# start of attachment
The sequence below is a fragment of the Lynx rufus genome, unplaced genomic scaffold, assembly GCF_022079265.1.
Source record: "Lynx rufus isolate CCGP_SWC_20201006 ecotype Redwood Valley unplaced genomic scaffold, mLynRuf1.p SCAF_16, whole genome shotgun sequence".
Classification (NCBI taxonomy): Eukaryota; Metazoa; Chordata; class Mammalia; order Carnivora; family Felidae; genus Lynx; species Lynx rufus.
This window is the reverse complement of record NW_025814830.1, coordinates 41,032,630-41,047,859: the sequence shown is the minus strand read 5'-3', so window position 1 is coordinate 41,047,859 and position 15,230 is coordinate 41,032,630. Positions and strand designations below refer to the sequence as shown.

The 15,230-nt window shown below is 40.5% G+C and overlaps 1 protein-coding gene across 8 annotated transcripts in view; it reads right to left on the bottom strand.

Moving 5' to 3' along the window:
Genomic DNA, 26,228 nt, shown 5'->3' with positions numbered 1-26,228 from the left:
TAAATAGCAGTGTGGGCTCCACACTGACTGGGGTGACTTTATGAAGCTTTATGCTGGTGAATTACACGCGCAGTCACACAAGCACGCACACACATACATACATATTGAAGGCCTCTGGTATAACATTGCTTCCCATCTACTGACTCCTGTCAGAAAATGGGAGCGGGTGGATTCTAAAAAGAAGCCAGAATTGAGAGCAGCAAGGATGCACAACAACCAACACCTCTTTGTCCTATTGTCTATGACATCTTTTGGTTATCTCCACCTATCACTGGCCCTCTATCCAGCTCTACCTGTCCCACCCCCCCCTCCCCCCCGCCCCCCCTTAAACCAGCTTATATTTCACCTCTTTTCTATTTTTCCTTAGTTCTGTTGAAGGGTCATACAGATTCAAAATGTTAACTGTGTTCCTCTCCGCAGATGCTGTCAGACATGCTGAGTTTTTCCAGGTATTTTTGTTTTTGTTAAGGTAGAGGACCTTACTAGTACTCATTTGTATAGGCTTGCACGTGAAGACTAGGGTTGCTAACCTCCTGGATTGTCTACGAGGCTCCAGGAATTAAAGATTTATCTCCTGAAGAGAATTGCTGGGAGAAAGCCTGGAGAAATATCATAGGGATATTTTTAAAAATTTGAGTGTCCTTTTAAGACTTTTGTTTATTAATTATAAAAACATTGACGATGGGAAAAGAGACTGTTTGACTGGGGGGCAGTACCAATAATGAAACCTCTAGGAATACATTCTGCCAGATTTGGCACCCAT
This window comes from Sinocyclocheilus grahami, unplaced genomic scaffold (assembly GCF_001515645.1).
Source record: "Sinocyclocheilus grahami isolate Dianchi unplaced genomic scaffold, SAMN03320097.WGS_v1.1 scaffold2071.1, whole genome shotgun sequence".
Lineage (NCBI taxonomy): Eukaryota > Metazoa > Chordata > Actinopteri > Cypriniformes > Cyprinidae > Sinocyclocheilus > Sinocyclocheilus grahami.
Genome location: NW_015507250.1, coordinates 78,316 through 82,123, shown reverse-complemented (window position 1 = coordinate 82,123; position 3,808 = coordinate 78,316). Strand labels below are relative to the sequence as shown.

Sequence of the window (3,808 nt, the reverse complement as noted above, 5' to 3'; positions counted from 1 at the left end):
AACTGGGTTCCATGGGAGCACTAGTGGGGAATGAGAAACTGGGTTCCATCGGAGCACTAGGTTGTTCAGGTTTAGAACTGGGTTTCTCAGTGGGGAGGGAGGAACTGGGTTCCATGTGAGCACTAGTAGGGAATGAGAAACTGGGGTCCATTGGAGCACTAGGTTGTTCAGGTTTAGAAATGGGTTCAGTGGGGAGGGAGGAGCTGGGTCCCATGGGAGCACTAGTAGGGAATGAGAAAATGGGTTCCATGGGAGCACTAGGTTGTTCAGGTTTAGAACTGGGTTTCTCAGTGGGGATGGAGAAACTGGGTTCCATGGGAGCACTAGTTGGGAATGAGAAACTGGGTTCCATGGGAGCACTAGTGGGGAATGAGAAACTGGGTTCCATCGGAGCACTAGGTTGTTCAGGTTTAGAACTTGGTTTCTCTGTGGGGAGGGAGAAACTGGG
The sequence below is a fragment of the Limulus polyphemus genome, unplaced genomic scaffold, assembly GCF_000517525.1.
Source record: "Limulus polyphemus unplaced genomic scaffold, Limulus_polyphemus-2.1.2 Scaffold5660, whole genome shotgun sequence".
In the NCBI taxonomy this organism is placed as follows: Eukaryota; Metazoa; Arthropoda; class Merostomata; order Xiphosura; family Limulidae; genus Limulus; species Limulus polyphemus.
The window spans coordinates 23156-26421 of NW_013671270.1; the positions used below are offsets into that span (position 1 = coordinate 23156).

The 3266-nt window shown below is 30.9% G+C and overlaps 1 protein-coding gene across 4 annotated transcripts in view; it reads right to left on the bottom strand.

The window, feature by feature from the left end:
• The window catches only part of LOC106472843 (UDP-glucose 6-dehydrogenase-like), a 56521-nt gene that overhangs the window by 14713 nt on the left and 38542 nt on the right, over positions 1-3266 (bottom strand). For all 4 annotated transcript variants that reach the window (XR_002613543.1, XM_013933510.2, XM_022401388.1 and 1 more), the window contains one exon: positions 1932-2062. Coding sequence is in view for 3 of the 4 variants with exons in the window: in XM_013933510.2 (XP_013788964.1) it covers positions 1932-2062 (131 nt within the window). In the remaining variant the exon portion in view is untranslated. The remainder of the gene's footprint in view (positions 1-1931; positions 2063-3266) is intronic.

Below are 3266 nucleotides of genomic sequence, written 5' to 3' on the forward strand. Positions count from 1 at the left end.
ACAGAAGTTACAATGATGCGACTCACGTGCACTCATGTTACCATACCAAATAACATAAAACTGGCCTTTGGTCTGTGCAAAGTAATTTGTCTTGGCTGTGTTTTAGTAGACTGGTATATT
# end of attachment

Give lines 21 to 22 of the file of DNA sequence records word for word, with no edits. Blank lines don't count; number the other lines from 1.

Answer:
• The window catches only part of LOC106472843 (UDP-glucose 6-dehydrogenase-like), a 56521-nt gene that overhangs the window by 14713 nt on the left and 38542 nt on the right, over positions 1-3266 (bottom strand). For all 4 annotated transcript variants that reach the window (XR_002613543.1, XM_013933510.2, XM_022401388.1 and 1 more), the window contains one exon: positions 1932-2062. Coding sequence is in view for 3 of the 4 variants with exons in the window: in XM_013933510.2 (XP_013788964.1) it covers positions 1932-2062 (131 nt within the window). In the remaining variant the exon portion in view is untranslated. The remainder of the gene's footprint in view (positions 1-1931; positions 2063-3266) is intronic.

Below are 3266 nucleotides of genomic sequence, written 5' to 3' on the forward strand. Positions count from 1 at the left end.